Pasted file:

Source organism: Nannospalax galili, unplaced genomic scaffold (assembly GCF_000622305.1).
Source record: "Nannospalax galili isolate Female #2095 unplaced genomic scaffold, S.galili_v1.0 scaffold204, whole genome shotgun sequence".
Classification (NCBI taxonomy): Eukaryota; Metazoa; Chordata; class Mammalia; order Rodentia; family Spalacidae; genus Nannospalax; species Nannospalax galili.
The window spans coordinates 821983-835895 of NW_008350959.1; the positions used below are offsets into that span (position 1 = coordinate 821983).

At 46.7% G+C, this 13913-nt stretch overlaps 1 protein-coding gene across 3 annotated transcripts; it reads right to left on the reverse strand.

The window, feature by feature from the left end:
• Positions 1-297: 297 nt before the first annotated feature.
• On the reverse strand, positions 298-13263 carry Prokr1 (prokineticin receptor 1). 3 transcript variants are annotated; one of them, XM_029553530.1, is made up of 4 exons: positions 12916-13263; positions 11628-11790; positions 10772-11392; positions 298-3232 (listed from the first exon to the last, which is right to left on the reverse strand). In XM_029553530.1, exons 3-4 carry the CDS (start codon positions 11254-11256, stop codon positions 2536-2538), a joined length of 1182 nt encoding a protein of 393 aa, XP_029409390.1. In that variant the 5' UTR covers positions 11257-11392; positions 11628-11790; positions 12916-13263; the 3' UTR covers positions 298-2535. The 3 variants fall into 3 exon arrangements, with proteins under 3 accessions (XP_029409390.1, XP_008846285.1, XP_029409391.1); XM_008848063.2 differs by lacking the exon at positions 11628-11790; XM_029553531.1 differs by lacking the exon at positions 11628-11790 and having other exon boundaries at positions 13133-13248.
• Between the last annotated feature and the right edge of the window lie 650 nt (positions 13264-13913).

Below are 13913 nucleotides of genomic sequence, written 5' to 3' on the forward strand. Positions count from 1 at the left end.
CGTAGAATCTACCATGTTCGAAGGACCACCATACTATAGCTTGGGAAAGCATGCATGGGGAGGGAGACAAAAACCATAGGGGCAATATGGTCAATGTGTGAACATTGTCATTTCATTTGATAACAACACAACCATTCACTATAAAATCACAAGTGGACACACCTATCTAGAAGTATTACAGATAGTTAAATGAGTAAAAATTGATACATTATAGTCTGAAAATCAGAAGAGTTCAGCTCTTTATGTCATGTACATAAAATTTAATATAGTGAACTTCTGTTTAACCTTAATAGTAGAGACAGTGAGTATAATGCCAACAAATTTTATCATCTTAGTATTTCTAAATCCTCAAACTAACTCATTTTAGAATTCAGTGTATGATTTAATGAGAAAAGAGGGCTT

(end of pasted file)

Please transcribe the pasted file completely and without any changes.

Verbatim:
Source organism: Nannospalax galili, unplaced genomic scaffold (assembly GCF_000622305.1).
Source record: "Nannospalax galili isolate Female #2095 unplaced genomic scaffold, S.galili_v1.0 scaffold204, whole genome shotgun sequence".
Classification (NCBI taxonomy): Eukaryota; Metazoa; Chordata; class Mammalia; order Rodentia; family Spalacidae; genus Nannospalax; species Nannospalax galili.
The window spans coordinates 821983-835895 of NW_008350959.1; the positions used below are offsets into that span (position 1 = coordinate 821983).

At 46.7% G+C, this 13913-nt stretch overlaps 1 protein-coding gene across 3 annotated transcripts; it reads right to left on the reverse strand.

The window, feature by feature from the left end:
• Positions 1-297: 297 nt before the first annotated feature.
• On the reverse strand, positions 298-13263 carry Prokr1 (prokineticin receptor 1). 3 transcript variants are annotated; one of them, XM_029553530.1, is made up of 4 exons: positions 12916-13263; positions 11628-11790; positions 10772-11392; positions 298-3232 (listed from the first exon to the last, which is right to left on the reverse strand). In XM_029553530.1, exons 3-4 carry the CDS (start codon positions 11254-11256, stop codon positions 2536-2538), a joined length of 1182 nt encoding a protein of 393 aa, XP_029409390.1. In that variant the 5' UTR covers positions 11257-11392; positions 11628-11790; positions 12916-13263; the 3' UTR covers positions 298-2535. The 3 variants fall into 3 exon arrangements, with proteins under 3 accessions (XP_029409390.1, XP_008846285.1, XP_029409391.1); XM_008848063.2 differs by lacking the exon at positions 11628-11790; XM_029553531.1 differs by lacking the exon at positions 11628-11790 and having other exon boundaries at positions 13133-13248.
• Between the last annotated feature and the right edge of the window lie 650 nt (positions 13264-13913).

Below are 13913 nucleotides of genomic sequence, written 5' to 3' on the forward strand. Positions count from 1 at the left end.
CGTAGAATCTACCATGTTCGAAGGACCACCATACTATAGCTTGGGAAAGCATGCATGGGGAGGGAGACAAAAACCATAGGGGCAATATGGTCAATGTGTGAACATTGTCATTTCATTTGATAACAACACAACCATTCACTATAAAATCACAAGTGGACACACCTATCTAGAAGTATTACAGATAGTTAAATGAGTAAAAATTGATACATTATAGTCTGAAAATCAGAAGAGTTCAGCTCTTTATGTCATGTACATAAAATTTAATATAGTGAACTTCTGTTTAACCTTAATAGTAGAGACAGTGAGTATAATGCCAACAAATTTTATCATCTTAGTATTTCTAAATCCTCAAACTAACTCATTTTAGAATTCAGTGTATGATTTAATGAGAAAAGAGGGCTT